To give credit where credit is due, there are visual elements in the comic that I enjoyed. I actually kind of like the Wonder Girl redesign; it was the focus of a good deal of griping online before this issue’s release, but I like that it seems to blend the previous Wonder Girl color scheme and the starfield that distinguished former Wonder Girl Donna Troy’s most recent uniform. I also loved that one can see Kid Flash’s costume is a crude, homemade thing, and it’s definitely better than the overdone redesign displayed on the cover. Speaking of the cover, wow, is that logo ugly. It says nothing and exhibits no kind of energy. It’s bulky and boring, and what’s worse is it’s intrusive. It takes up about a third of the field on the cover, limiting options for future cover illustrations.
This series and Superboy seem to be telling the same story, just from different perspectives. So that begs the question: why two titles? I think this is another case of DC launching a title before it was ready or necessary. It should’ve explored Superboy’s story and brought the Titans angle in later, or vice versa. Lobdell, who writes both titles, has linked them so closely, I can’t help but think he and his editors intend readers to buy both books to follow one story.
DC has made no bigger mess of its continuity than in the corner occupied by its Teen Titan characters. The premise of this book seems to put forth the notion no previous incarnation of the Titans has ever existed. There’s never been a Kid Flash before, we’re told, and this one has no connection to the Flash, for example. But we’ve seen other former Titans refer to their time with the team in other books (Arsenal and Starfire from Red Hood and the Outlaws come to mind immediately). These continuity missteps are going to serve as an obstacle for established comics readers, but it’s also going to get in the way of new readers’ appreciation of the story. The Titans have penetrated the mass pop-culture awareness, so a Wonder Girl who has nothing to do with Wonder Woman and a Kid Flash who’s unconnected to the Flash just aren’t going to make sense.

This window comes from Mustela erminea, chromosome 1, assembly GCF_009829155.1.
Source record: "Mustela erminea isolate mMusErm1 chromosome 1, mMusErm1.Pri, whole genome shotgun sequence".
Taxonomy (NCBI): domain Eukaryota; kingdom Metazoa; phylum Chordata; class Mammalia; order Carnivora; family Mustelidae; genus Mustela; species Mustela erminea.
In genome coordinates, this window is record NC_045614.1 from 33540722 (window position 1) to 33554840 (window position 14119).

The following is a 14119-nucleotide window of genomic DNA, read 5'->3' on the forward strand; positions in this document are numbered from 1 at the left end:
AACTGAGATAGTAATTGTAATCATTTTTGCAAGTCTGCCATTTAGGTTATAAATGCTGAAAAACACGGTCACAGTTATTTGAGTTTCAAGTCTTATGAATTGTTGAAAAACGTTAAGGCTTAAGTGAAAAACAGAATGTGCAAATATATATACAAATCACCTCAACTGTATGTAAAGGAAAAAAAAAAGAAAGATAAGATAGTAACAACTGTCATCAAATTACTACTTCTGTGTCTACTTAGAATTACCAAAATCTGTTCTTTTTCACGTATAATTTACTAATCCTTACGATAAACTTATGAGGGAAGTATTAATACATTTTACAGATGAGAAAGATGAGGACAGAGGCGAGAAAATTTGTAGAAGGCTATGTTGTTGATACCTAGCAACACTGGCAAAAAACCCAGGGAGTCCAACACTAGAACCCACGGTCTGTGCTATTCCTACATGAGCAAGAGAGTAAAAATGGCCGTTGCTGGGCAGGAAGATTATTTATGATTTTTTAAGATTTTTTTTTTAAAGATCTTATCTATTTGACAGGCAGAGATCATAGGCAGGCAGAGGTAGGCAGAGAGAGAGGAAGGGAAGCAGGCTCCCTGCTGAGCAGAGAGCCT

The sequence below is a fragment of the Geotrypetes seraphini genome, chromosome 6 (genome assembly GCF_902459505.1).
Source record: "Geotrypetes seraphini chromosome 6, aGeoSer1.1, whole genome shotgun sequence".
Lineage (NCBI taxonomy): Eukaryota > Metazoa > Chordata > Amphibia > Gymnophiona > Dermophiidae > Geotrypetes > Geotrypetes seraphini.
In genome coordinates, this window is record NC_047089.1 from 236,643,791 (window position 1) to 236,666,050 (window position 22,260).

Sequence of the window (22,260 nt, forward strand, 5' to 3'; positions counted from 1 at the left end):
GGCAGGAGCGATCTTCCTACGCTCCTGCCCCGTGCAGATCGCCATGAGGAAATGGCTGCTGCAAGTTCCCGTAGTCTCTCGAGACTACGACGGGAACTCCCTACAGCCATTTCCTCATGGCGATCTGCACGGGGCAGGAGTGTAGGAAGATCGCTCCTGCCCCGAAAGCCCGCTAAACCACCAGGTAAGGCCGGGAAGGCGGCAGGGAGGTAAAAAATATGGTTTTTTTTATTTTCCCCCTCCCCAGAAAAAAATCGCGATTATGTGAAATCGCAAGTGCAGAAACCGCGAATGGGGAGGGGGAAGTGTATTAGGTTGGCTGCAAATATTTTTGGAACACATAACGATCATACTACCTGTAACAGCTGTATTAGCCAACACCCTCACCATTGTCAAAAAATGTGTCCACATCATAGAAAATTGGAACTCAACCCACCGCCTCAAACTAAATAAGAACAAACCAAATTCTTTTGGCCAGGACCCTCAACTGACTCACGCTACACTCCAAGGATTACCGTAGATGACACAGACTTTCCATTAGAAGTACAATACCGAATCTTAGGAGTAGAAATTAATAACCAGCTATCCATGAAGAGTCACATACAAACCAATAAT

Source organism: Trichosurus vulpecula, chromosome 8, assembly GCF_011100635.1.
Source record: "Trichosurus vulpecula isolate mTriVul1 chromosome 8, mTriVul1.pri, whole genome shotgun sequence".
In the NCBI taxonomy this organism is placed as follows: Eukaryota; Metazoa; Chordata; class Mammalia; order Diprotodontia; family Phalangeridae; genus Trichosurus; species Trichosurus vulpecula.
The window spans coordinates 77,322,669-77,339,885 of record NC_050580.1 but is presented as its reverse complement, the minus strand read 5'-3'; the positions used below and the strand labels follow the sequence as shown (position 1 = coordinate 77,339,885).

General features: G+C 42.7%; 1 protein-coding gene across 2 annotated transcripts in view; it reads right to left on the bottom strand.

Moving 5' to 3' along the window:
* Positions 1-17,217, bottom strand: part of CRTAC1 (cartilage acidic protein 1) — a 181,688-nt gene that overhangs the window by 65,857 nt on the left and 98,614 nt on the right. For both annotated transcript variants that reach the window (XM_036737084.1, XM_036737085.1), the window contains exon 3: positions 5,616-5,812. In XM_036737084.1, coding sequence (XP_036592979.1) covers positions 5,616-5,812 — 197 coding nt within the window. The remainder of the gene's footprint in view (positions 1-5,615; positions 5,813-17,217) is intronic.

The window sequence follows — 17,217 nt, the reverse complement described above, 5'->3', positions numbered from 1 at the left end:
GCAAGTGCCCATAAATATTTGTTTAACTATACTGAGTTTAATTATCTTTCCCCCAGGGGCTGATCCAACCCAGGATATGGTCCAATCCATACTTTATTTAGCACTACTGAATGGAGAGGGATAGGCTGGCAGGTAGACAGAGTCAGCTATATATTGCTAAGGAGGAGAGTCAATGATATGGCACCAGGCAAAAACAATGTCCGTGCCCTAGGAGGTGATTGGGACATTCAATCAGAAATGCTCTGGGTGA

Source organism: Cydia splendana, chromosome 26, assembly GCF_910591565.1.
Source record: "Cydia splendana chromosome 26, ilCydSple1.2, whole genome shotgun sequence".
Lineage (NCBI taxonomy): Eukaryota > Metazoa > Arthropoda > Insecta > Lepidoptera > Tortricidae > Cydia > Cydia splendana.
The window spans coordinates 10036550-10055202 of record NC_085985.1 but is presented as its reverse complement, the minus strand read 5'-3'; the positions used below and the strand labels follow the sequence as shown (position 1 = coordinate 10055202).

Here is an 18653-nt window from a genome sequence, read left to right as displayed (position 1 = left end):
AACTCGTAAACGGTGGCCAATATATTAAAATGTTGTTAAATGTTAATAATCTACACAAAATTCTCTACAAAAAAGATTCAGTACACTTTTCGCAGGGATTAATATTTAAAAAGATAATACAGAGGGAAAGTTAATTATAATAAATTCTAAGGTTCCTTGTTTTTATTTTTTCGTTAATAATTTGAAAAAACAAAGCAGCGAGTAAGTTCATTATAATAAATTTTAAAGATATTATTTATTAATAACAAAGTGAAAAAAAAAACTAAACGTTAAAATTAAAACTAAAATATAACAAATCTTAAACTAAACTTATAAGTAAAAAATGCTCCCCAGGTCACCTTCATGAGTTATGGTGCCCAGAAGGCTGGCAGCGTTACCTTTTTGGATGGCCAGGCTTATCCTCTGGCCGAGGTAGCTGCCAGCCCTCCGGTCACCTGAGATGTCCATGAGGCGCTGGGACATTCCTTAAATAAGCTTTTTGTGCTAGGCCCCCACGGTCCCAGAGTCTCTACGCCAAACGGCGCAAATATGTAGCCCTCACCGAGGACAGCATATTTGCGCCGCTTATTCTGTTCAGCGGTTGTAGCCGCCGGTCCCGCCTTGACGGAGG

I get where Lobdell’s story is coming from. In a post-Columbine, post-Menendez brothers world, teenagers scare people. And as we’ve seen in the political realm in the past decade or so, there are those out there who seize on fear and use it as an opportunity to achieve their own ends. I appreciated how he explores the culture of fear-mongering among the cable news networks, for example. I think the core premise of this series is actually something worth exploring — just not in this context. The history and traditions of DC’s iconic super-heroes — including some of these teen heroes — just weighs too heavily on this book. Fear of teen heroes trumping terror over the homicidal actions of super-powered villains doesn’t really make sense, and neither does the silence of the adult, archetypal heroes whose influence is felt here thanks to their historical connections with the title characters. Teen Titans #1 is an example of how ignoring continuity in a story set in a shared super-hero storyscape can hobble a series even before it can take its first couple of steps. 4/10